This document provides key health messages to assist doctors, nurses and allied health professionals in giving advice to people about vitamin D deficiency.
It outlines population groups at risk of having low vitamin D, information about sun exposure and vitamin D, and vitamin D screening and treatment.
This guideline is intended for use in conjunction with current SunSmart policies and guidelines.
Very low vitamin D causes bone and muscle pain and poor bone mineralisation. This can result in rickets in children and osteomalacia in adults. Low vitamin D is also a contributor to osteopenia and osteoporosis.
Appropriate dosages of vitamin D supplements have been shown to reduce falls and fractures in older people.
More recently low vitamin D has been linked to multiple sclerosis, diabetes (type 1 and type 2), various types of cancers (particularly colon cancer), heart disease and mental health conditions including schizophrenia, all of which cause mortality including cardiovascular mortality, worse outcomes in stroke, altered immunity and other autoimmune diseases; however, more research is needed.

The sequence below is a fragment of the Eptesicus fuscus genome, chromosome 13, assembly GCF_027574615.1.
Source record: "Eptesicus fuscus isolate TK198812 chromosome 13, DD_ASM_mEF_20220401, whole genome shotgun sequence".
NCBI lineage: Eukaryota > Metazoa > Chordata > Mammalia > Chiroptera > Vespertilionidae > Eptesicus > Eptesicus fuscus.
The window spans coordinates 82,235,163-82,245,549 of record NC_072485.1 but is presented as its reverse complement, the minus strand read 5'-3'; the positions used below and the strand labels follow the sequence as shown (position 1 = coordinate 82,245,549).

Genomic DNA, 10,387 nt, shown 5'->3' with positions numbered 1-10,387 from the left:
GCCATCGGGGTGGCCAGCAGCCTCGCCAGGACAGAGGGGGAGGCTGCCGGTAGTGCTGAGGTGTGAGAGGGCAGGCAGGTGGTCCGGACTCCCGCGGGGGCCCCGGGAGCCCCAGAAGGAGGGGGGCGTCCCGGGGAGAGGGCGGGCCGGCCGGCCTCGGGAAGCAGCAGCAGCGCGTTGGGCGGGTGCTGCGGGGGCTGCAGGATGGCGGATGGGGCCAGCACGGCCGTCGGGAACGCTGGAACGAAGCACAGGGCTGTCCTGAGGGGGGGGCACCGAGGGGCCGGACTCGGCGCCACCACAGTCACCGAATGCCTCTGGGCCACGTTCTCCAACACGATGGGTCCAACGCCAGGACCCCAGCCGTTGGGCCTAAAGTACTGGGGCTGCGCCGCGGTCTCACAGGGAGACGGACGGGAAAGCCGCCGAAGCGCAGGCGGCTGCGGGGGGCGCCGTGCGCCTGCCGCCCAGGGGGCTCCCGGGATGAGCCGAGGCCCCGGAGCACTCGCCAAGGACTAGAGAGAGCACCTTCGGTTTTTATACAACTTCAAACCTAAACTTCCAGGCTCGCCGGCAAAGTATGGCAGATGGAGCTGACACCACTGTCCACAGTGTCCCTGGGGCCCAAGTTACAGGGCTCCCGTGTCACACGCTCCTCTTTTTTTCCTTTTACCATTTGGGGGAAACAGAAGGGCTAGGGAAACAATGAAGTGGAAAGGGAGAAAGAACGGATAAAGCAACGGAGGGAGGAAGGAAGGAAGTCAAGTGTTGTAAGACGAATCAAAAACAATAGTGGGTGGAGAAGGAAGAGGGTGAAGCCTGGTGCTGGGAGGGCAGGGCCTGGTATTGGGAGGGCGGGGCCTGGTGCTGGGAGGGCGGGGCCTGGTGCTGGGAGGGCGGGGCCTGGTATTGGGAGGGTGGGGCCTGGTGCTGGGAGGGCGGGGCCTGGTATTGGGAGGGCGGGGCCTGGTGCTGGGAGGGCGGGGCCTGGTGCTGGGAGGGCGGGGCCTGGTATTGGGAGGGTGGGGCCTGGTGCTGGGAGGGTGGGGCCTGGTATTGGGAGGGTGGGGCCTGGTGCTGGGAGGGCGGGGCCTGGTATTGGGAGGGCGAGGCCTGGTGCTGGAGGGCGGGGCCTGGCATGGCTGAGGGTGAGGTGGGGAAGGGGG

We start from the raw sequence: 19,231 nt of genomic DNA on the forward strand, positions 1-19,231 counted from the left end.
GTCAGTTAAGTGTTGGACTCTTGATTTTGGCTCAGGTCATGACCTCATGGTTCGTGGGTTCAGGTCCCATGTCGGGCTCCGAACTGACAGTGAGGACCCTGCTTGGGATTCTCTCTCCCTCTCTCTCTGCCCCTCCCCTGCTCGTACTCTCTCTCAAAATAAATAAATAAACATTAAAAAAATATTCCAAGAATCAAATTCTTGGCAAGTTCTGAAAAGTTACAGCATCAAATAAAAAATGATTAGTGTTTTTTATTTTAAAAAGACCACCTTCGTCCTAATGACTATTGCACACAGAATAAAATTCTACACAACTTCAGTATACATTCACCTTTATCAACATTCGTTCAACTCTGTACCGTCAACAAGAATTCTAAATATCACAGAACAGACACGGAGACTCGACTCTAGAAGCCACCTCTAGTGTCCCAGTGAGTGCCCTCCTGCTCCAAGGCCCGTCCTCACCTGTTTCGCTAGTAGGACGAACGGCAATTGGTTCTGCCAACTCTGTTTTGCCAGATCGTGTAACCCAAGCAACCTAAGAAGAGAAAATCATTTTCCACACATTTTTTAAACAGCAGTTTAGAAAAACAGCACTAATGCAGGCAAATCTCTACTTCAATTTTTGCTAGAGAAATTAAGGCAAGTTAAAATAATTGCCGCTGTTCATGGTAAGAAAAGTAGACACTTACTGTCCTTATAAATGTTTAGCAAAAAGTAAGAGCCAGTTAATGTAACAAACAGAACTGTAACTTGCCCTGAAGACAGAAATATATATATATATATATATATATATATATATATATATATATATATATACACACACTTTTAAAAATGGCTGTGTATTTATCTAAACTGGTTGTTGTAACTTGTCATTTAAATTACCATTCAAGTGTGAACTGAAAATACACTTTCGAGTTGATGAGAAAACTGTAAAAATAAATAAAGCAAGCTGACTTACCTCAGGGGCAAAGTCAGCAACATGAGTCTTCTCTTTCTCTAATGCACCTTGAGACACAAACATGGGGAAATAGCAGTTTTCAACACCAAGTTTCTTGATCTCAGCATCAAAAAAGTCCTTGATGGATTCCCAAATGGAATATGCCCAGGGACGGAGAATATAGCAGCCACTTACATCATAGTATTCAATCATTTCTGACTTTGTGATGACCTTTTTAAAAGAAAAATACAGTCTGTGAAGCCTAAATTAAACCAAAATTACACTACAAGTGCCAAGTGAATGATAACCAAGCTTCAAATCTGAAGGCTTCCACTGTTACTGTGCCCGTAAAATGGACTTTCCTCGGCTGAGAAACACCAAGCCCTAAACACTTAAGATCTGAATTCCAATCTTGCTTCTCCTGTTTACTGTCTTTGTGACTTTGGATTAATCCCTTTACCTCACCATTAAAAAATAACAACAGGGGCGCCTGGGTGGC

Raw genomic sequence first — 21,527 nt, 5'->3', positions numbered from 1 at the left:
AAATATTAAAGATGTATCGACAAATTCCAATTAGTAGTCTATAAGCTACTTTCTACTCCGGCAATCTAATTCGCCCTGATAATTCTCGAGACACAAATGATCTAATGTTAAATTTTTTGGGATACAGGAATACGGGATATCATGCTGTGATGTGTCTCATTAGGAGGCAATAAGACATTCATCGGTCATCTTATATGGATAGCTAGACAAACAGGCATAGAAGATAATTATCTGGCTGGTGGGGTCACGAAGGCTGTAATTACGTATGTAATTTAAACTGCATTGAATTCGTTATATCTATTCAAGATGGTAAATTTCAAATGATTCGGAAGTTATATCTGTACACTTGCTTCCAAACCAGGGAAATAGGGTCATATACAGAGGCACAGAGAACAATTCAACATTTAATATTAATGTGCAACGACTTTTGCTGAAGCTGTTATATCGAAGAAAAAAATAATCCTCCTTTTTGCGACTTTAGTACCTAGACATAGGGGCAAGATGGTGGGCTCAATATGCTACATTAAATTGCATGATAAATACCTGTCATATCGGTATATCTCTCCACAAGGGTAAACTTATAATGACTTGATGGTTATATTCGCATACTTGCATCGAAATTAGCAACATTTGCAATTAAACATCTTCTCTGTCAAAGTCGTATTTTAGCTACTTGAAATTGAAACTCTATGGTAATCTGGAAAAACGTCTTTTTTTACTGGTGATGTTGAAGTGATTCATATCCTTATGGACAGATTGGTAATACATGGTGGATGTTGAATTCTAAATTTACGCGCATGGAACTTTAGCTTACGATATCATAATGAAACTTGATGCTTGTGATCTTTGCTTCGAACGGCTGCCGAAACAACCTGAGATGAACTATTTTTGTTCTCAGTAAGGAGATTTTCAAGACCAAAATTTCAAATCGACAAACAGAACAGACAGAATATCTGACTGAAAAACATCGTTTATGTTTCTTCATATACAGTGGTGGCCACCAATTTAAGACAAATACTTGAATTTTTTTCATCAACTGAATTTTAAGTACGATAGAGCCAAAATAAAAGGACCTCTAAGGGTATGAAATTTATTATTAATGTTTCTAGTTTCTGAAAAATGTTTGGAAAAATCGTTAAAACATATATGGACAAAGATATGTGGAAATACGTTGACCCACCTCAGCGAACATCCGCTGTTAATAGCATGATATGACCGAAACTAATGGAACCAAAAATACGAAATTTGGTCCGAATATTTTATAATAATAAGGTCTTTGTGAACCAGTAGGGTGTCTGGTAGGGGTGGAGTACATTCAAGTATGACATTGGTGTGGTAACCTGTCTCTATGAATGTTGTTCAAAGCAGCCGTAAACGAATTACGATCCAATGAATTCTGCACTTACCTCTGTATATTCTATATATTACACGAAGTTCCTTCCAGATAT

The major source of vitamin D is via exposure to the sun’s ultraviolet-B (UVB) radiation.
Most Australians obtain just 5–10 per cent of their daily vitamin D requirements from dietary sources. Other sources of vitamin D can be found in a few foods (for example, some fish, eggs and UV-irradiated mushrooms). Margarine and some types of milk have added vitamin D. Daily exercise also helps produce vitamin D.
The recently revised US recommended dietary allowances (RDA) for vitamin D are 600 IU (15 µg) daily for people aged 1–70 years and 800 IU (20 µg) daily in adults aged over 70 years. In infants aged under a year, the adequate intake is 400 IU (10 µg) daily. These RDAs assume minimal sun exposure and are intended to meet or exceed the need of 97.5 per cent of the population.